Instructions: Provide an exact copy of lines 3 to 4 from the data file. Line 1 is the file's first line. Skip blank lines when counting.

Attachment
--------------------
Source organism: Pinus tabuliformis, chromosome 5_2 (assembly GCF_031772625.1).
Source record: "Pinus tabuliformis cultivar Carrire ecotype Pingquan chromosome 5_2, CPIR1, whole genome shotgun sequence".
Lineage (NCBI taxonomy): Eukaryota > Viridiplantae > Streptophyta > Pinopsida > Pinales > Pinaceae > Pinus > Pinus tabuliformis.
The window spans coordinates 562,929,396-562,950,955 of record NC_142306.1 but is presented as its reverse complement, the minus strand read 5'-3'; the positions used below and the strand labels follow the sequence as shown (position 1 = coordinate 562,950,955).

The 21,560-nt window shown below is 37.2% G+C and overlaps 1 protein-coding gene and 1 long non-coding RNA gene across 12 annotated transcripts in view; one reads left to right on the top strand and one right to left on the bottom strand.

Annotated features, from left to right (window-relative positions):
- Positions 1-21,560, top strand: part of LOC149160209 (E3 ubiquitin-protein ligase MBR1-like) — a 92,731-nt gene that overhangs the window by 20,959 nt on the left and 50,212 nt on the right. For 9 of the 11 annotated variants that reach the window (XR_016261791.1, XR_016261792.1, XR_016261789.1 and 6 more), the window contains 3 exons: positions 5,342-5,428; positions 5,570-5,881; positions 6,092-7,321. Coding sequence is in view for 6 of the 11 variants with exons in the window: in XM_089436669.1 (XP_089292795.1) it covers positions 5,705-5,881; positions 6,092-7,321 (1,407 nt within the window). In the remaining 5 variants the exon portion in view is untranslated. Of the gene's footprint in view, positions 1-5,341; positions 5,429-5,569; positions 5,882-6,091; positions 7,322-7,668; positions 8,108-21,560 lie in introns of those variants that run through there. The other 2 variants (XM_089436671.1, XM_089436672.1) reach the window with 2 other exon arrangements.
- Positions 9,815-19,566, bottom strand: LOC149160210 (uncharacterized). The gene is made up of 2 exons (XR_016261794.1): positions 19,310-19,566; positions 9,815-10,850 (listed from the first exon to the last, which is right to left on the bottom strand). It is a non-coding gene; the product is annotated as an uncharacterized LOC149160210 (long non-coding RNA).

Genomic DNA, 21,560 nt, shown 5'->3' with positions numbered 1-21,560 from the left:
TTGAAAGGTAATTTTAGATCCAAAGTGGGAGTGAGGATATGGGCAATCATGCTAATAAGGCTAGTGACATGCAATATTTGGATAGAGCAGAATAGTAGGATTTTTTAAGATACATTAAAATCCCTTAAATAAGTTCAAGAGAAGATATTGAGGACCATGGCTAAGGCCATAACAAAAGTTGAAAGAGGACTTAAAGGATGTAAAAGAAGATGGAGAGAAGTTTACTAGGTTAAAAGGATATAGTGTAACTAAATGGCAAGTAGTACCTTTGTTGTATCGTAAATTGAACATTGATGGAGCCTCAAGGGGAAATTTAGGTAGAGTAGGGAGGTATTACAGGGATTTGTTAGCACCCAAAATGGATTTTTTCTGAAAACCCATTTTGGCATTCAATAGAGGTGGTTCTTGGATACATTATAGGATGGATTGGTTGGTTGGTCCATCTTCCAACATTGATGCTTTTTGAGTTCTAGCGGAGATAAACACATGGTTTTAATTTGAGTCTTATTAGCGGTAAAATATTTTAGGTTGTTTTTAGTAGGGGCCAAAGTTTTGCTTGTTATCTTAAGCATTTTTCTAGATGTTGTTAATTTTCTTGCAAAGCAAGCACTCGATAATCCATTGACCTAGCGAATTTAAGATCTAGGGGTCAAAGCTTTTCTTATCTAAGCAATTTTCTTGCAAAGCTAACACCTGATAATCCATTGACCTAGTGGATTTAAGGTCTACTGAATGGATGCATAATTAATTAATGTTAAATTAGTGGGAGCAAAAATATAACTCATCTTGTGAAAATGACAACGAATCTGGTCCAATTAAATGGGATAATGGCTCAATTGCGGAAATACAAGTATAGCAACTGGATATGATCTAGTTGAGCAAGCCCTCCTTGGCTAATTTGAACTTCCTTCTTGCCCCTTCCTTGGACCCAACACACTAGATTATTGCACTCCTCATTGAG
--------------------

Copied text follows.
Lineage (NCBI taxonomy): Eukaryota > Viridiplantae > Streptophyta > Pinopsida > Pinales > Pinaceae > Pinus > Pinus tabuliformis.
The window spans coordinates 562,929,396-562,950,955 of record NC_142306.1 but is presented as its reverse complement, the minus strand read 5'-3'; the positions used below and the strand labels follow the sequence as shown (position 1 = coordinate 562,950,955).